Right off the top of his head, James Madison could think of a lot of good reasons to impeach a President. He ticked off this list: “He might lose his capacity after his appointment. He might pervert his administration into a scheme of peculation or oppression. He might betray his trust to foreign powers.” (To peculate is to embezzle.) It’s a very good list. Members of Congress might want to consult it. Jill Lepore, “How Impeachment Ended Up in the Constitution,” The New Yorker, May 18, 2017

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  • Word of the day
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    Sunday, March 04, 2018

    seriocomic

    adjective [seer-ee-oh-kom-ik]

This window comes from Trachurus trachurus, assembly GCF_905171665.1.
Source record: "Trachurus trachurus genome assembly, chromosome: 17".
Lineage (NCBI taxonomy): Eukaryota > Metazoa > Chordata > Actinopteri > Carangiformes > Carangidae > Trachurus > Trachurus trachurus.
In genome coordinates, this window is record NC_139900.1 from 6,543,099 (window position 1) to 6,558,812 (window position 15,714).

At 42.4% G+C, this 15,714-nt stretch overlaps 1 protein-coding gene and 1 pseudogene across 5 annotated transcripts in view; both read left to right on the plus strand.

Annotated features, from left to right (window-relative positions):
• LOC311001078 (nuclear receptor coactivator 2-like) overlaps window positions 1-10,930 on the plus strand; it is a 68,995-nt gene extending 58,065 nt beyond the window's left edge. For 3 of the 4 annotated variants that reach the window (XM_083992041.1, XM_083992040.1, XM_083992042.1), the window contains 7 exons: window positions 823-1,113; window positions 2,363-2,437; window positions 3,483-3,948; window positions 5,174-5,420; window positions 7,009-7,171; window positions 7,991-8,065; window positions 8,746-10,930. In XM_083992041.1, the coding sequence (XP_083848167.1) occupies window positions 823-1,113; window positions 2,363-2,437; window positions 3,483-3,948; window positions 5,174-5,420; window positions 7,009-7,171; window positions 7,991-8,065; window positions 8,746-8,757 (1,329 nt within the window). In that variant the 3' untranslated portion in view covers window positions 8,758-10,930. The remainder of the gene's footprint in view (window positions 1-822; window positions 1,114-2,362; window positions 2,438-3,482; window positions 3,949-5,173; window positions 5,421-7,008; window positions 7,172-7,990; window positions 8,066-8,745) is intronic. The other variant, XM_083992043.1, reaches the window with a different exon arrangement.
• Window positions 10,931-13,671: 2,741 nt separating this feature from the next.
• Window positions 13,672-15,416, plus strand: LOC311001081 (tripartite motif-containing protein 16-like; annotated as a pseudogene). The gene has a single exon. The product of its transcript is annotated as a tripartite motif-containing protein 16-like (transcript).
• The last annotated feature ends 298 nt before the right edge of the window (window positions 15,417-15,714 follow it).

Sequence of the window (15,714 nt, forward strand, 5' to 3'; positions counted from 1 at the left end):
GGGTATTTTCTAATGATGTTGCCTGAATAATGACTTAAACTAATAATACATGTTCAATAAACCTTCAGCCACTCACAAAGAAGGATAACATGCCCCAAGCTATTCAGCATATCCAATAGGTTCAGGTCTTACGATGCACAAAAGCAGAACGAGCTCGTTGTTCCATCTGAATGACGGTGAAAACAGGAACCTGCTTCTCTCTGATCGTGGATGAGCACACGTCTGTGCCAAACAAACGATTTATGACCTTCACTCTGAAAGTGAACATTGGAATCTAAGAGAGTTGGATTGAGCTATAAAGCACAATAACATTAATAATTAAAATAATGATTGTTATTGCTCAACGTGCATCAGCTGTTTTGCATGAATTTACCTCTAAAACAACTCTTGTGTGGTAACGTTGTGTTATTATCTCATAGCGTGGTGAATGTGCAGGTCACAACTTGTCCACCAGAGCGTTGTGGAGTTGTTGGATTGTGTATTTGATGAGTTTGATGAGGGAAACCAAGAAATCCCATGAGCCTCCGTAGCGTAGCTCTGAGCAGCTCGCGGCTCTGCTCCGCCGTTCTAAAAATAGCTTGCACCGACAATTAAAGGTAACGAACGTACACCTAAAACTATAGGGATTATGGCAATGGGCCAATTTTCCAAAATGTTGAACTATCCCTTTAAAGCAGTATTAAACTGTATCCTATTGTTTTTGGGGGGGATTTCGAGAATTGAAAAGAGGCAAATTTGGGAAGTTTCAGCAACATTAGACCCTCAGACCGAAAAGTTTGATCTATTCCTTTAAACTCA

partly serious and partly comic: a seriocomic play.
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    What is the origin of seriocomic?

    Seriocomic was first recorded in 1775-85. It links the words serious and comic with -o-, the typical ending of the first element of compounds of Greek origin, often used in English as a connective irrespective of etymology.

    How is seriocomic used?

    Suddenly, here toward the year's end, when the new films are plunging toward the wire and the prospects of an Oscar-worthy long shot coming through get progressively more dim, there sweeps ahead a film that is not only one of the best of the year, but also one of the best seriocomic social satires we've had from Hollywood since Preston Sturges was making them. Bosley Crowther, "The Graduate," New York Times, December 22, 1967

    Jonesy had seen representations of him on a hundred "weird mysteries" TV shows, on the front pages of a thousand tabloid newspapers (the kind that shouted their serio-comic horrors at you as you stood prisoner in the supermarket checkout lanes) ... Stephen King, Dreamcatcher, 2001